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Meat Sci. 2007 Feb;75(2):350-5. doi: 10.1016/j.meatsci.2006.06.027. Epub 2006 Aug 22.

Preliminary investigation of the effects of low-level dietary inclusion of fragrant essential oils and oleoresins on pig performance and pork quality.

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1
Food Processing Development Centre, Alberta Agriculture, Food and Rural Development, Main Floor, 6309-45 Street, Leduc, AB, Canada T9E 7C5; Institute of Food, Nutrition and Human Health, Massey University, Private Bag 11 222, Palmerston North, New Zealand.

Abstract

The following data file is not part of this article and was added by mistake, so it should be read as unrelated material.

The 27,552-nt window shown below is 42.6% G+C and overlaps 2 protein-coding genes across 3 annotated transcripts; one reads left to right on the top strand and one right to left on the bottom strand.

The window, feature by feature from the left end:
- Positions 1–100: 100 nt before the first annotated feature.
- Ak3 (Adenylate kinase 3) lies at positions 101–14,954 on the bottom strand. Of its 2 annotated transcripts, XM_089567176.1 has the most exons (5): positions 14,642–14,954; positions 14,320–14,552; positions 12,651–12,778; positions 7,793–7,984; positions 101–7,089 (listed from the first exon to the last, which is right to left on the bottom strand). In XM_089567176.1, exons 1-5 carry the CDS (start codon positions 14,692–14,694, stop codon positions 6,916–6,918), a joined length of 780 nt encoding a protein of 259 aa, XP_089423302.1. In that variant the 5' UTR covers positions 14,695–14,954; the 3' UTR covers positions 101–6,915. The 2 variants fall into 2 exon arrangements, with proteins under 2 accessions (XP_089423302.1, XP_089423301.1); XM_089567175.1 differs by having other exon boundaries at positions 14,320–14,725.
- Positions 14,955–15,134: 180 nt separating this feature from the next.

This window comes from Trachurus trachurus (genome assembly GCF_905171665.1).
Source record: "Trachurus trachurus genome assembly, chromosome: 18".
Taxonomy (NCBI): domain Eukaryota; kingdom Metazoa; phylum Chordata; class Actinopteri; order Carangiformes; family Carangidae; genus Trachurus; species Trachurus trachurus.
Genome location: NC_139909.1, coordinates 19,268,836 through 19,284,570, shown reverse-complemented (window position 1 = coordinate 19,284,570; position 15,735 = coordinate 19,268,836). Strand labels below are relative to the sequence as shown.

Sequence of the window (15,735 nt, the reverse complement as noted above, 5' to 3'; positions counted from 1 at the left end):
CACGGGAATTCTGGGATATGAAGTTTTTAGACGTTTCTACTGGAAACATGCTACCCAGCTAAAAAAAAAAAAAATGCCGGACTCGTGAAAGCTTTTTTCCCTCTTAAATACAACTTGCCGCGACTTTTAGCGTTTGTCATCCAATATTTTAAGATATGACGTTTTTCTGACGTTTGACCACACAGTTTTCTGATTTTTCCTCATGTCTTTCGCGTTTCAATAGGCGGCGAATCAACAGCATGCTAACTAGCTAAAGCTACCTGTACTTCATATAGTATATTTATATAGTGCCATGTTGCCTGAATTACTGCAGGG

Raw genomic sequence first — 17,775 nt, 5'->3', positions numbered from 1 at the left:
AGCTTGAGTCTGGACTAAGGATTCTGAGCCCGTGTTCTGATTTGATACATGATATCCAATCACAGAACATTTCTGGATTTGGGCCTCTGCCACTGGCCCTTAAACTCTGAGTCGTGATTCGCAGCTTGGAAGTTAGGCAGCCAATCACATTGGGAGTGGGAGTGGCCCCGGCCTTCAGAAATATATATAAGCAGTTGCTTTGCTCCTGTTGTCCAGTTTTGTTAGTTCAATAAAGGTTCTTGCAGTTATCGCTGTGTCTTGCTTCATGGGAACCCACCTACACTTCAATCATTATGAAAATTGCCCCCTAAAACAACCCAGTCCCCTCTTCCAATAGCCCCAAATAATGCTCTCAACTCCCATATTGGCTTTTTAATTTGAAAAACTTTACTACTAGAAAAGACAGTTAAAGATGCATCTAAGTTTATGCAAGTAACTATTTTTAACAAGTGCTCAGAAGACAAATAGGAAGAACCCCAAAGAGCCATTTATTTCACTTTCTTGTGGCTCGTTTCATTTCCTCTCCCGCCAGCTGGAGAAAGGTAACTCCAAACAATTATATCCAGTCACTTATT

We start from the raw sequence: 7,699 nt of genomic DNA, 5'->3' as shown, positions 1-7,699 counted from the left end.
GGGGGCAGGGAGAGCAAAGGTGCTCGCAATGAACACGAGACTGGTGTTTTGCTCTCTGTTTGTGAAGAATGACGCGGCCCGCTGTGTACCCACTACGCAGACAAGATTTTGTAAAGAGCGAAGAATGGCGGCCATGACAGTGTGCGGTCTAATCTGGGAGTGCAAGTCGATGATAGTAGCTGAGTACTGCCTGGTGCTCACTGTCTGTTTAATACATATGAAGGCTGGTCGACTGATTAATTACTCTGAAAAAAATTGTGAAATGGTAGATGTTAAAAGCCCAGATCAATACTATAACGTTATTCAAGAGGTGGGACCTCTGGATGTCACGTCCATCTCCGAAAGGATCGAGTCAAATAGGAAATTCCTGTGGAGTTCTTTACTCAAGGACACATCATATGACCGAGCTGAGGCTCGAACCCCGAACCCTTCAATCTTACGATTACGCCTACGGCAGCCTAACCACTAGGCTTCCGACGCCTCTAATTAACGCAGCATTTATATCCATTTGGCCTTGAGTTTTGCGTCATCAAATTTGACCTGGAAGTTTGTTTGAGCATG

Since the tissue characteristics of monogastric species are readily influenced by the composition of the feeds they consume, the objectives of this preliminary study were to assess the performance of finisher pigs on diets containing 0.05% of essential oils or oleoresins of rosemary, garlic, oregano, or ginger, and to determine the effect of these diets on pork quality. The pigs preferred the garlic-treated diet, and feed intake and average daily gain were significantly increased although no difference in feed efficiency was observed. Carcass and meat quality attributes were unchanged by dietary treatment, although a tendency towards reduction of lipid oxidation was noted in oregano-fed pork. Sensory panelists were unable to detect a flavour/aroma difference between treated and control pork. These results indicate that a higher level of dietary supplementation may be required in order to effect observable differences in pork characteristics.

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